Dynamic Children's Ministry - Blog

Avoiding Classroom Chaos

God made us inquisitive beings who prefer to be active, especially as children. When there is nothing to "draw the attention," chaos will soon occur.  Once that happens, there's little chance of regaining order. Here is a time-tested tip to avoid chaos in any kids church or classroom.

The simple solution is to have something, or someone, prepared to focus those inquisitive minds from the moment they step into the room.  If the group is diverse you might offer a variety of options including; an active game; a Lego or knex building center; a coloring or craft table; a game cart that offers a variety of puzzles or stacking toys; a karaoke machine for singers; Children will naturally gravitate towards things they like.  I have often used a pre-session hand-puppet as  the "attention-getter" in settings where a variety of options is not feasible.  Balloon twisting always fascinates a crowd but the twister must have clearly defined rule.  ie'  "These animals will be given out later as prizes, not now." 

When the time comes for large group activity or worship to begin, use a video and audio timer so the whole group will know when to put things away and get seated.  Make your own countdown, announcement video,  or search for a suitable countdown on the web.   With a little familiarity, everyone will know to have the "stuff" put away and be in their seats when the time runs out.  This type of order and routine will set everyone at ease and get the class or kids church off to a great start.

Bonus Warning: Save running activities for game time. No chasing or tag games allowed for the safety of the group.


True Mastery = Better Disciples


True Mastery = Better Discipleship


To MASTER an idea, or a concept, or a scripture, or a mental picture or process means more than memorization.  It is the process that places information firmly into the long-term memory so securely that one can bring it back to mind with effortless recall.  Anything less is not mastery.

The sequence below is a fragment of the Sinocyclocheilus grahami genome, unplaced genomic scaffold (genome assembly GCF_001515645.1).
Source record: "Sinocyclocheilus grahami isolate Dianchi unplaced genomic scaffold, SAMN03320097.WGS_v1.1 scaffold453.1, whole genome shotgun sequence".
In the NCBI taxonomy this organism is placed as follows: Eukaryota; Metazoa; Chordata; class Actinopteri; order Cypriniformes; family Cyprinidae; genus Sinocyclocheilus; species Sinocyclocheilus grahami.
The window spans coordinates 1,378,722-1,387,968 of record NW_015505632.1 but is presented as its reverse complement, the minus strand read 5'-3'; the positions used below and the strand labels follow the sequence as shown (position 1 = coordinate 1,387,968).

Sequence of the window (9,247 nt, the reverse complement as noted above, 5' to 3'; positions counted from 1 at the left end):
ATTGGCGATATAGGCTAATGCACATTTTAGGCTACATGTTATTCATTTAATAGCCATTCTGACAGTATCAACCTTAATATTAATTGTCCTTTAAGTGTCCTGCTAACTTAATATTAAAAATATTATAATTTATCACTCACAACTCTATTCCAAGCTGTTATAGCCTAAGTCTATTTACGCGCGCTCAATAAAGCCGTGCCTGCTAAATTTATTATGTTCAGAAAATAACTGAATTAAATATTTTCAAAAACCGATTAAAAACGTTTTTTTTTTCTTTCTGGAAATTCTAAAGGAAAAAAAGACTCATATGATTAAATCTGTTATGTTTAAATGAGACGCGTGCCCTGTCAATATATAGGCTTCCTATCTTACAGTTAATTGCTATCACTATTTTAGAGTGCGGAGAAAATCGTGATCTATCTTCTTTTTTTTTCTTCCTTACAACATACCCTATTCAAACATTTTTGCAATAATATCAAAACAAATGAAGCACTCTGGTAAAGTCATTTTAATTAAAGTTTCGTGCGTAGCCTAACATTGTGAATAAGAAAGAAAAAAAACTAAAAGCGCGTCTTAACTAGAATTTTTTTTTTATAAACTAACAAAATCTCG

Teaching  one verse a week, spitting it out for a prize at the end of class is NOT mastery.  Someone labeled it the “Zip – Plop” method.  We ZIP a verse into their minds one week, and the one they learned last week PLOPS out of mind.  What’s the remedy?  Simply put, repetition and reinforcement until the student is able to recite, or report the information without prompting.


This type of learning takes time, and mainly REPETITION.  There are those people, of course, who seem to be “really good at memorizing” but I would submit that anyone can master a topic if it is taught in their dominant learning style.  Teachers/pastors/parents MUST become aware of the way their students learn most effectively and be diligent to use every style if they are teaching a group.  Auditory, visual, and tactile learning methods must be considered, or the instructor will fall into the trap of teaching in their own learning style.


Mastery makes better disciples.  The fruit of discipleship stems from the root of mastery in scripture, character values, and world-view.  We MUST take the time and incentivize results, or we run the risk of making flimsy followers.


Here's a link to one tool that helps to memorize all the books of the Bible in order with hand motions that provide a content theme for each book.  When mastered, The Bible Moves become a tool for life-long learning and an onboard  "searchable database" when we need answers from the Word. 


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What Good Daddies Do


Did you ever jump in the car for a short trip and think- “It’s just a couple blocks, I’ll skip the seat belt this time”?  It happened to me just this morning.  My son and I hopped into the car to go work out just two blocks from our house.  I saw that he had dutifully put his seat belt on and in an instant this profound thought, a “God-thought,” popped into my head:  Setting a good example for him in small things far outweighs my momentary inconvenience.  I reached down and buckled up.


This is SUCH a profound principle that carries over into every aspect of our lives. 


             Son sees Dad buckle up?  He buckles.  (Safety & common sense)


Son sees Dad praying?  He prays.  (Spiritual stewardship)


Son sees Day exercising?  He exercises.  (Physical stewardship)


Son sees Dad honoring his wife?  He learns and stores this example for the future.  (Commitment to marriage)


So THIS IS what good Daddies do; They set a good example for their children.


Go forth, and BE the Dad.




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